In-flight shopping like you've never known
For all the crap we give airlines, they really do labour in a struggling industry.
Yeah, they batter us over the head with ridiculous fees. And sure, by many accounts their overall customer service could use a shot in the arm.
But if we give them the benefit of the doubt here, all that pestering comes for a reason. Profit margins in the airline biz are generally razor thin, and companies have to push the envelope a bit to stay afloat.
So this latest case of an airline trying to make a few extra bucks should come as no surprise.
The New York Times reports American Airlines – with every major U.S. outfit not far behind – is testing out real-time shopping aboard planes, with high-end items like limo services and Broadway tickets up for grabs.
Now, this isn’t your traditional SkyMall catalogue at play. If the onboard test goes well, travelers would be able to make their luxury purchases in the middle of the flight, real-time. (Typically SkyMall provides an order be placed after the plane has landed.)
A Canadian company, Toronto-based GuestLogix, is actually behind the credit card reading hardware needed to pull off the initiative.
And if you can believe this, a brochure promoting its products describes onboard retail as unique because “operators are able to lock their doors with their shoppers still inside.”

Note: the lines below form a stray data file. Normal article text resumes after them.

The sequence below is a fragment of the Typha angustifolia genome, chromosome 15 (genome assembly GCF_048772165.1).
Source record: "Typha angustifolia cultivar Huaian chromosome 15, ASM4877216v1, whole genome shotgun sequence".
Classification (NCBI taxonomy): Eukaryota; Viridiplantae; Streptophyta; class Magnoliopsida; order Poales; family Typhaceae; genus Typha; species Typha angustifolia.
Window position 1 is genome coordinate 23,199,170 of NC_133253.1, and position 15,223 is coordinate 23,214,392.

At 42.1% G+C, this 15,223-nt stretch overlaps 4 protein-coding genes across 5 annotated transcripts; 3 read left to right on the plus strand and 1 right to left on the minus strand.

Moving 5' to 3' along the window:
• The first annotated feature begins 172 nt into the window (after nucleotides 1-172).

Indeed, while maybe a foot-in-mouth marketing technique, the retail opportunities on flights are bountiful.
Discount Euro airline Ryanair has been offering some form of not-just-sandwiches-and-water shopping onboard flights since the 90s, and its success appears prevalent.
Its prices are cheaper than the average airline, yes, but Ryanair customers are said to spend an average of $15 with the company after the initial ticket purchase, compared to just $1 with U.S. airlines.
“Look at what’s going on in airports,” one source told the Times. “Anytime you have customers who are captive, who have nothing better to do, they’ll shop.”
Perhaps the most telling quote in the Times article is from John Tiliacos, managing director of onboard products for American Airlines.
In case you thought this might be a passing trend – that airlines would never have the gall to force shopping on us while we relax on vacation – Tiliacos not so cryptically tips his hand as to the future of in-flight commerce.
“We wouldn’t invest if we didn’t feel comfortable it would provide a fair rate of return,” he said.
“Given where we find ourselves as an industry, financially it behooves us to identify every source of revenue we can.”
By Jason Buckland, MSN Money